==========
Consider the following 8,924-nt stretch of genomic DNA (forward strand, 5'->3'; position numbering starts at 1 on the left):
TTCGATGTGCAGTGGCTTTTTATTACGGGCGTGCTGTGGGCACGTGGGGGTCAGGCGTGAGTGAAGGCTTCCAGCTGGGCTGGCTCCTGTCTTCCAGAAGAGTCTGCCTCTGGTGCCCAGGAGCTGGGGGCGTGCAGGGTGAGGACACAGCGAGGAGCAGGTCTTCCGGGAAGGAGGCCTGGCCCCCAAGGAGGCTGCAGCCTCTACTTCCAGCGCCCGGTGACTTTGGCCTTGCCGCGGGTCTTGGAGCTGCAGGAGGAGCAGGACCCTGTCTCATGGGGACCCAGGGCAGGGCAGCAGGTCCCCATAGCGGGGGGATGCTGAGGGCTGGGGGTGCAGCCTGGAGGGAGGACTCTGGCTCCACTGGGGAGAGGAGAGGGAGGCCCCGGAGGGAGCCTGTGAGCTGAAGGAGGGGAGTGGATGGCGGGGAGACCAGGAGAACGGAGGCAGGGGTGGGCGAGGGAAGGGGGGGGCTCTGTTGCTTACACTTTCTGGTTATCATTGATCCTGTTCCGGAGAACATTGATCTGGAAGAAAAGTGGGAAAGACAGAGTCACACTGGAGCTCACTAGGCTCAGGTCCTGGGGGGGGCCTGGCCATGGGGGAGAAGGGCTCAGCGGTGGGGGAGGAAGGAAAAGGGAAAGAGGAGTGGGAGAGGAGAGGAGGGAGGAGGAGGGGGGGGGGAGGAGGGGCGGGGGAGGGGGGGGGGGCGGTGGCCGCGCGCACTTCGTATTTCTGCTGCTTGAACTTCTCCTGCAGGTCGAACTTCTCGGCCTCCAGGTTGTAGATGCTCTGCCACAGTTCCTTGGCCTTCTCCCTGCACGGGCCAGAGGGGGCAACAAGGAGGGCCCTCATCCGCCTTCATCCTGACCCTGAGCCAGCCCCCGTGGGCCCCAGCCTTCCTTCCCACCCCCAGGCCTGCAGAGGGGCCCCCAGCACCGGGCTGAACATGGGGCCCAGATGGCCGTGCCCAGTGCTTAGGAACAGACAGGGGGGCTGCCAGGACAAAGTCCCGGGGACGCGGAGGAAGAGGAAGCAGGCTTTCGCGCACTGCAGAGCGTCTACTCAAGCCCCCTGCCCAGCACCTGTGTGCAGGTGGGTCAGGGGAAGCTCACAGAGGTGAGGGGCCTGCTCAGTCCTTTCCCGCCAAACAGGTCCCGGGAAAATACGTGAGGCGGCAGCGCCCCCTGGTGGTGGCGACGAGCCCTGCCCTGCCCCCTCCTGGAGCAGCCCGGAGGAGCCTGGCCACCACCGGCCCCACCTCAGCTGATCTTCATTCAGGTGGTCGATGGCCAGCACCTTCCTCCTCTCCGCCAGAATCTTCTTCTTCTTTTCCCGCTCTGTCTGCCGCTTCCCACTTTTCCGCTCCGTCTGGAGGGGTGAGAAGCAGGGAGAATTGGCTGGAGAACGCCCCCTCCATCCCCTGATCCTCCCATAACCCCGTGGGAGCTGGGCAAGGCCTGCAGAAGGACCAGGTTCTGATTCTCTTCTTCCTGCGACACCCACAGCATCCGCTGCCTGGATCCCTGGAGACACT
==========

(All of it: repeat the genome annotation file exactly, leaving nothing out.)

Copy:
Consider the following 8,924-nt stretch of genomic DNA (forward strand, 5'->3'; position numbering starts at 1 on the left):
TTCGATGTGCAGTGGCTTTTTATTACGGGCGTGCTGTGGGCACGTGGGGGTCAGGCGTGAGTGAAGGCTTCCAGCTGGGCTGGCTCCTGTCTTCCAGAAGAGTCTGCCTCTGGTGCCCAGGAGCTGGGGGCGTGCAGGGTGAGGACACAGCGAGGAGCAGGTCTTCCGGGAAGGAGGCCTGGCCCCCAAGGAGGCTGCAGCCTCTACTTCCAGCGCCCGGTGACTTTGGCCTTGCCGCGGGTCTTGGAGCTGCAGGAGGAGCAGGACCCTGTCTCATGGGGACCCAGGGCAGGGCAGCAGGTCCCCATAGCGGGGGGATGCTGAGGGCTGGGGGTGCAGCCTGGAGGGAGGACTCTGGCTCCACTGGGGAGAGGAGAGGGAGGCCCCGGAGGGAGCCTGTGAGCTGAAGGAGGGGAGTGGATGGCGGGGAGACCAGGAGAACGGAGGCAGGGGTGGGCGAGGGAAGGGGGGGGCTCTGTTGCTTACACTTTCTGGTTATCATTGATCCTGTTCCGGAGAACATTGATCTGGAAGAAAAGTGGGAAAGACAGAGTCACACTGGAGCTCACTAGGCTCAGGTCCTGGGGGGGGCCTGGCCATGGGGGAGAAGGGCTCAGCGGTGGGGGAGGAAGGAAAAGGGAAAGAGGAGTGGGAGAGGAGAGGAGGGAGGAGGAGGGGGGGGGGAGGAGGGGCGGGGGAGGGGGGGGGGGCGGTGGCCGCGCGCACTTCGTATTTCTGCTGCTTGAACTTCTCCTGCAGGTCGAACTTCTCGGCCTCCAGGTTGTAGATGCTCTGCCACAGTTCCTTGGCCTTCTCCCTGCACGGGCCAGAGGGGGCAACAAGGAGGGCCCTCATCCGCCTTCATCCTGACCCTGAGCCAGCCCCCGTGGGCCCCAGCCTTCCTTCCCACCCCCAGGCCTGCAGAGGGGCCCCCAGCACCGGGCTGAACATGGGGCCCAGATGGCCGTGCCCAGTGCTTAGGAACAGACAGGGGGGCTGCCAGGACAAAGTCCCGGGGACGCGGAGGAAGAGGAAGCAGGCTTTCGCGCACTGCAGAGCGTCTACTCAAGCCCCCTGCCCAGCACCTGTGTGCAGGTGGGTCAGGGGAAGCTCACAGAGGTGAGGGGCCTGCTCAGTCCTTTCCCGCCAAACAGGTCCCGGGAAAATACGTGAGGCGGCAGCGCCCCCTGGTGGTGGCGACGAGCCCTGCCCTGCCCCCTCCTGGAGCAGCCCGGAGGAGCCTGGCCACCACCGGCCCCACCTCAGCTGATCTTCATTCAGGTGGTCGATGGCCAGCACCTTCCTCCTCTCCGCCAGAATCTTCTTCTTCTTTTCCCGCTCTGTCTGCCGCTTCCCACTTTTCCGCTCCGTCTGGAGGGGTGAGAAGCAGGGAGAATTGGCTGGAGAACGCCCCCTCCATCCCCTGATCCTCCCATAACCCCGTGGGAGCTGGGCAAGGCCTGCAGAAGGACCAGGTTCTGATTCTCTTCTTCCTGCGACACCCACAGCATCCGCTGCCTGGATCCCTGGAGACACT